Labor Rights and Environmental Protection Under NAFTA and Other U.S. Free Trade Agreements
David A. Gantz
University of Arizona - James E. Rogers College of Law
March 21, 2011
University of Miami Inter-American Law Review, 2011
Arizona Legal Studies Discussion Paper No. 11-13
The article reviews the evolution of labor and environmental provisions of key U.S. free trade agreements, including NAFTA, the United States - Jordan FTA, CAFTA-DR, and the United States - Peru Trade Promotion Agreement. Particular attention is given to procedures for citizen submissions, dispute settlement, possible trade sanctions and opportunities for consultation and technical assistance. Labor rights and environmental protection are also analyzed as human rights under other international agreements. FTA provisions have the advantage of being "hard" treaty-based law but depend on the Parties’ good faith efforts to meet the goals of improving national labor and environmental laws and their implementation, efforts that have not always been present. Objectives are most likely to be achieved if each agreement makes provision, either in the text or in supplemental agreements, for quasi-independent secretariats that have adequate financial resources and freedom from undue interference by the Parties. The United States, for its part, should be prepared to provide technical expertise, adequate financial support, opportunities for meaningful consultation and occasional diplomatic pressure.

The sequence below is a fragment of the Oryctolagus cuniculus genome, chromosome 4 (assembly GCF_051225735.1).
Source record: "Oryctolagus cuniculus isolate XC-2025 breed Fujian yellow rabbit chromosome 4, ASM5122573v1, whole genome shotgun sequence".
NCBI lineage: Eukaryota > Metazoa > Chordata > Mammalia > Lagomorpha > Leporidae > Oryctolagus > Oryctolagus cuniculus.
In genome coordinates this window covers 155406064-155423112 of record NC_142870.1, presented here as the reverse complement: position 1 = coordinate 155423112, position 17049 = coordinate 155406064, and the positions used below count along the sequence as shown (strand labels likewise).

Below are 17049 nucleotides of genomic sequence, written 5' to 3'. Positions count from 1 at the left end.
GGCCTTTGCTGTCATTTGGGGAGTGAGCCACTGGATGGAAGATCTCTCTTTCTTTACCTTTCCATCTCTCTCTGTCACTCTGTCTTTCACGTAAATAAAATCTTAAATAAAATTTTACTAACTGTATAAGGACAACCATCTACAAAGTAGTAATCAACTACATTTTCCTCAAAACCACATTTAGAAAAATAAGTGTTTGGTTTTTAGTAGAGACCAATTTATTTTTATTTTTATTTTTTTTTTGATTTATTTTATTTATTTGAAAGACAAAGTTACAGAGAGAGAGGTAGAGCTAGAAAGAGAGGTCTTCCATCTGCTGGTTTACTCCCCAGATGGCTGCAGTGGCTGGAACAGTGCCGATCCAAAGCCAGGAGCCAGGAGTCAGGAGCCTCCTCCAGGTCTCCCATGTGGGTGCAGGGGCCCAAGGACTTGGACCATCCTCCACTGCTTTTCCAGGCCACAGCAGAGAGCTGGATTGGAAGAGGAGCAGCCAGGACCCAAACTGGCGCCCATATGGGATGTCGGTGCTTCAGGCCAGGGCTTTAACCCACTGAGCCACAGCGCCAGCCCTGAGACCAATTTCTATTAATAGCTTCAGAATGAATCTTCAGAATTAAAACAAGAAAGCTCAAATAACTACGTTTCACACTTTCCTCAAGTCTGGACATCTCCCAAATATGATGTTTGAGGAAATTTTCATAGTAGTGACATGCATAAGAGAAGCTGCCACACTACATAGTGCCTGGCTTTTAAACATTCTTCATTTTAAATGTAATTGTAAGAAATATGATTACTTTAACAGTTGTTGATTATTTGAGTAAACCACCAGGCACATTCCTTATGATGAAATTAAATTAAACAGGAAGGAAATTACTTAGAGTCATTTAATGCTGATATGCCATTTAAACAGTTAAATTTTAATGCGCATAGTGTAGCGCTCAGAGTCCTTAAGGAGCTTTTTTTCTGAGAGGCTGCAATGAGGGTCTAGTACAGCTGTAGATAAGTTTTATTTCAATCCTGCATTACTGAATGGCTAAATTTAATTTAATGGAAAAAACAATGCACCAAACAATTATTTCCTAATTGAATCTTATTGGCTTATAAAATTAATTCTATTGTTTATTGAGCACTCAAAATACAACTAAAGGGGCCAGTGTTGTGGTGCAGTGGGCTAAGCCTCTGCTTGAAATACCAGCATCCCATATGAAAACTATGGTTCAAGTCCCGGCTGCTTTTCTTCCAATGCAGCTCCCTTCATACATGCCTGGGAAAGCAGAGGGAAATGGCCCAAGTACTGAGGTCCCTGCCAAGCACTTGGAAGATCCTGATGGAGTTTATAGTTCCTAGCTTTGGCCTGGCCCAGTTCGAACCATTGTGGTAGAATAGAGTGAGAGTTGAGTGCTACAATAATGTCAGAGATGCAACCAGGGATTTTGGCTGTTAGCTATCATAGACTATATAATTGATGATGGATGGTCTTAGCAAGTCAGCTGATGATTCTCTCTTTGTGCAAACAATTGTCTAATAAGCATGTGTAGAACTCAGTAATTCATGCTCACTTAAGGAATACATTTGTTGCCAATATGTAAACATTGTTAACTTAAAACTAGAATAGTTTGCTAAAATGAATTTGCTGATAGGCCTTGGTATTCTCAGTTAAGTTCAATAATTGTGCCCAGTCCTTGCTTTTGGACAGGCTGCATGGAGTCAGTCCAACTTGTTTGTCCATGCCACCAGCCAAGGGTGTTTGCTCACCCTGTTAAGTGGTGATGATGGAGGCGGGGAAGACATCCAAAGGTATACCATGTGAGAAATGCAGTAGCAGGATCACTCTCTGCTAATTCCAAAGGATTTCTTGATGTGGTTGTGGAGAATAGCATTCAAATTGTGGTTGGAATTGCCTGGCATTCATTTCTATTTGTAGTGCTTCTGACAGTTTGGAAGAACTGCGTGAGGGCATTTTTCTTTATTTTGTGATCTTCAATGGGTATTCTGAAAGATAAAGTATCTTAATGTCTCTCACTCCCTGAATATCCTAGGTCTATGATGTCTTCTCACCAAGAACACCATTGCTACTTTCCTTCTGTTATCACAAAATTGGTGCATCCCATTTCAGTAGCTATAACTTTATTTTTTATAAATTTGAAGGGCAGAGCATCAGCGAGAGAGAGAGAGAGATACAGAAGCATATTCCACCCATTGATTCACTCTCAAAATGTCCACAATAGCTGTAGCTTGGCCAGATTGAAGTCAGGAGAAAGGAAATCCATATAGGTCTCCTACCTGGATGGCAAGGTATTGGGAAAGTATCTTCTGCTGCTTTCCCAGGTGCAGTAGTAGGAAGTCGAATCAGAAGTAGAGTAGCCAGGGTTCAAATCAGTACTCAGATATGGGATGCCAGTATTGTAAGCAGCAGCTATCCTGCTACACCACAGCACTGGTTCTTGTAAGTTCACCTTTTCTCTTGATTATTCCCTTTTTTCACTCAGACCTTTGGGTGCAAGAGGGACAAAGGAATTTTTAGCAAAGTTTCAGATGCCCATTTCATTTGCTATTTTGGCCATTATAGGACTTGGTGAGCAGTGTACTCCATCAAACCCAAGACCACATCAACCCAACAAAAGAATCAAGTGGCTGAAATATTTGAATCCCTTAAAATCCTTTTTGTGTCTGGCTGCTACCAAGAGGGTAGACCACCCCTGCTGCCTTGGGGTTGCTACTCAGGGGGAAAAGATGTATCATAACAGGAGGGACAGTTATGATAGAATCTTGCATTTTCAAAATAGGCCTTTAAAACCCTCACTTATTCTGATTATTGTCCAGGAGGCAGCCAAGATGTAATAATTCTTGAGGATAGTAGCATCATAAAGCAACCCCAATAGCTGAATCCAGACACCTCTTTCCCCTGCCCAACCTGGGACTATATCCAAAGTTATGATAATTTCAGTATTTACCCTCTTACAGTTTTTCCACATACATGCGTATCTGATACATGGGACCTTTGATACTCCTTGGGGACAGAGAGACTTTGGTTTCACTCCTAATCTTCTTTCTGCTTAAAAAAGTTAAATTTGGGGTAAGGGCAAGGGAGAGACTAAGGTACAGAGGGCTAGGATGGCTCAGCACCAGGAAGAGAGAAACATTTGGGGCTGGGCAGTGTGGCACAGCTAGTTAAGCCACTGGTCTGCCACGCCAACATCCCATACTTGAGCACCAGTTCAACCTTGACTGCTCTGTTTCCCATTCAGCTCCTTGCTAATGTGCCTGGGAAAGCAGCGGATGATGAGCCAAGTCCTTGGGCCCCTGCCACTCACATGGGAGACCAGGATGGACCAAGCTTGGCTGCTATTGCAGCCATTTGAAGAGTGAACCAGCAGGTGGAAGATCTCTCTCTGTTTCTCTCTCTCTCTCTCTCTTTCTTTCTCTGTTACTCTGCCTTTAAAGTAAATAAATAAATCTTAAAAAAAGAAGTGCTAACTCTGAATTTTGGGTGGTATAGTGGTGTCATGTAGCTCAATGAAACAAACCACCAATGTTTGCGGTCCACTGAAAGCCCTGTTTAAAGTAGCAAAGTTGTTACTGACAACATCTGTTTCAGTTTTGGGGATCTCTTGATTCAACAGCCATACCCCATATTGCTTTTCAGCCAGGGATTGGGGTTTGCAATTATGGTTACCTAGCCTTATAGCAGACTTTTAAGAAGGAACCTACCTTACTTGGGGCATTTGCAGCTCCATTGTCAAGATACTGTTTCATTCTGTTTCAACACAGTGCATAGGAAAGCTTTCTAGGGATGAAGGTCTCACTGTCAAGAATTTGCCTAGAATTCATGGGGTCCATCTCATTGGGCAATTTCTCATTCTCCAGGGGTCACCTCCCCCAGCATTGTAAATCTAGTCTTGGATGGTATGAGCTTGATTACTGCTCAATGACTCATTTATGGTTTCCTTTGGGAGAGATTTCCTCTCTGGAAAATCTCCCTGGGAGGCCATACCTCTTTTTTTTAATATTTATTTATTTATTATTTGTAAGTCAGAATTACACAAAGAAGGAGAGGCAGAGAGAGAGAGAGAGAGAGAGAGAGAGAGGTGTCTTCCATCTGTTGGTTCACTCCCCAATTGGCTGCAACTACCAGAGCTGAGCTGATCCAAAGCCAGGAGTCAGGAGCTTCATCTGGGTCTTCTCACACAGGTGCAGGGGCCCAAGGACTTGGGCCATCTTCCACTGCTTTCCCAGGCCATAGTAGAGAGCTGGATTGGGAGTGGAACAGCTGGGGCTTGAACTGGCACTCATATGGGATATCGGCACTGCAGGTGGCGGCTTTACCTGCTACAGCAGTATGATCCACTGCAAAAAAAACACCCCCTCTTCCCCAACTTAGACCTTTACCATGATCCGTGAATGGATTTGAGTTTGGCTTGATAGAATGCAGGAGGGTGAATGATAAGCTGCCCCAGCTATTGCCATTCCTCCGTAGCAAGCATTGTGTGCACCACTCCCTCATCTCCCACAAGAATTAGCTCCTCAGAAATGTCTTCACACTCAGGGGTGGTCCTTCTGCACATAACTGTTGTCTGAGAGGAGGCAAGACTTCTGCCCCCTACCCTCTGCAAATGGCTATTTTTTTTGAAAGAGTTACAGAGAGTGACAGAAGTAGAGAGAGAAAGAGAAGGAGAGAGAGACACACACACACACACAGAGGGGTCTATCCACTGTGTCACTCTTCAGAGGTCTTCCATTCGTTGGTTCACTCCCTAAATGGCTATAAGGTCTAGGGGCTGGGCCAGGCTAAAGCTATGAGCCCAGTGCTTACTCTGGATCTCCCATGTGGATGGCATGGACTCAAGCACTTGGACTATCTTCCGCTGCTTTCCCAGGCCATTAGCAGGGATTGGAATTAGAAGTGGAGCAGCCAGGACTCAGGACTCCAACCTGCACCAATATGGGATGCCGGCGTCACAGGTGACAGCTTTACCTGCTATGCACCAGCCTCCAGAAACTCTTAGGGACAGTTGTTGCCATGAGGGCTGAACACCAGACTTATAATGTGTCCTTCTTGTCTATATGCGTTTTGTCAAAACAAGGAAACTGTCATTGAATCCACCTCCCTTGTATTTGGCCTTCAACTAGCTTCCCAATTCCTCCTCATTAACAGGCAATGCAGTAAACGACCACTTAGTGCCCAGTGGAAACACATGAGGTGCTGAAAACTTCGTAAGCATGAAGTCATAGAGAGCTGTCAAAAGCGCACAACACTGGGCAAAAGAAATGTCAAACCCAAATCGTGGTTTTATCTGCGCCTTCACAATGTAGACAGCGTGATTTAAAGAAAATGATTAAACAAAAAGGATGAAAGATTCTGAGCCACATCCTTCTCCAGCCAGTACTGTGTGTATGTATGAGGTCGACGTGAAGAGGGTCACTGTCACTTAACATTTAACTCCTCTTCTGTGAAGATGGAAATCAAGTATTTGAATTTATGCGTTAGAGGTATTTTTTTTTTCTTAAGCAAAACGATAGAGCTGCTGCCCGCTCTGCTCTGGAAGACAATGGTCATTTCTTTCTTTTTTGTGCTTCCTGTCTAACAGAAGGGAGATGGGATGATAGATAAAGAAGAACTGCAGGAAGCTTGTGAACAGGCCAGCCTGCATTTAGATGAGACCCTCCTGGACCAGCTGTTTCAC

Number of Pages in PDF File: 49
Keywords: International trade, Free trade agreements, Labor rights, Environmental protection, Human rights, Trade and human rightsAccepted Paper Series
Date posted: March 25, 2011
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